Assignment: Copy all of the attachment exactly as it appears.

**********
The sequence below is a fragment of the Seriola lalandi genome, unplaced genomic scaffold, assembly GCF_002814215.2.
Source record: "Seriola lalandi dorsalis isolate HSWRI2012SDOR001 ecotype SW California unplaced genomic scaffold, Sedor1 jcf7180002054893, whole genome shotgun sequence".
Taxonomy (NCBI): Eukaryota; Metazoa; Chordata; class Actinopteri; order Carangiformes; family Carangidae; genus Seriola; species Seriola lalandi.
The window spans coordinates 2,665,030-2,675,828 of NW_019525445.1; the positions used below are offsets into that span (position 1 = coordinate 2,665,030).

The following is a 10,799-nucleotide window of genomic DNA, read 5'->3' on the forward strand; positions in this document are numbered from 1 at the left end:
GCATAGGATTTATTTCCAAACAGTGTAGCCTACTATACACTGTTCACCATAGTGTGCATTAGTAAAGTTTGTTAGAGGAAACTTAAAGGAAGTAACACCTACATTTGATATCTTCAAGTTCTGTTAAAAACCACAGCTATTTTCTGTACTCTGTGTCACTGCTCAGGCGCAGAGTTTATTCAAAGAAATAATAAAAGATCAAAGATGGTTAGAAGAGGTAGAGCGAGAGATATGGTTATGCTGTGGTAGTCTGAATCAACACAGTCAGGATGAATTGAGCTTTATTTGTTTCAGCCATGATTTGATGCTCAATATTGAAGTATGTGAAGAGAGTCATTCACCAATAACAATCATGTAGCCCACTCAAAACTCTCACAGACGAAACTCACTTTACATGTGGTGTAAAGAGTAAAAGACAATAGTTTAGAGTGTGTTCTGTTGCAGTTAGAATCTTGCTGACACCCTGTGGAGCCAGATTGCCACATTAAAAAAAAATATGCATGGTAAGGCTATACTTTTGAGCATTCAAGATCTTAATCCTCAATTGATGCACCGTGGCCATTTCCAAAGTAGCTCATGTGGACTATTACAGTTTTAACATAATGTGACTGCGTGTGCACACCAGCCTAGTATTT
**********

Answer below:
The sequence below is a fragment of the Seriola lalandi genome, unplaced genomic scaffold, assembly GCF_002814215.2.
Source record: "Seriola lalandi dorsalis isolate HSWRI2012SDOR001 ecotype SW California unplaced genomic scaffold, Sedor1 jcf7180002054893, whole genome shotgun sequence".
Taxonomy (NCBI): Eukaryota; Metazoa; Chordata; class Actinopteri; order Carangiformes; family Carangidae; genus Seriola; species Seriola lalandi.
The window spans coordinates 2,665,030-2,675,828 of NW_019525445.1; the positions used below are offsets into that span (position 1 = coordinate 2,665,030).

The following is a 10,799-nucleotide window of genomic DNA, read 5'->3' on the forward strand; positions in this document are numbered from 1 at the left end:
GCATAGGATTTATTTCCAAACAGTGTAGCCTACTATACACTGTTCACCATAGTGTGCATTAGTAAAGTTTGTTAGAGGAAACTTAAAGGAAGTAACACCTACATTTGATATCTTCAAGTTCTGTTAAAAACCACAGCTATTTTCTGTACTCTGTGTCACTGCTCAGGCGCAGAGTTTATTCAAAGAAATAATAAAAGATCAAAGATGGTTAGAAGAGGTAGAGCGAGAGATATGGTTATGCTGTGGTAGTCTGAATCAACACAGTCAGGATGAATTGAGCTTTATTTGTTTCAGCCATGATTTGATGCTCAATATTGAAGTATGTGAAGAGAGTCATTCACCAATAACAATCATGTAGCCCACTCAAAACTCTCACAGACGAAACTCACTTTACATGTGGTGTAAAGAGTAAAAGACAATAGTTTAGAGTGTGTTCTGTTGCAGTTAGAATCTTGCTGACACCCTGTGGAGCCAGATTGCCACATTAAAAAAAAATATGCATGGTAAGGCTATACTTTTGAGCATTCAAGATCTTAATCCTCAATTGATGCACCGTGGCCATTTCCAAAGTAGCTCATGTGGACTATTACAGTTTTAACATAATGTGACTGCGTGTGCACACCAGCCTAGTATTT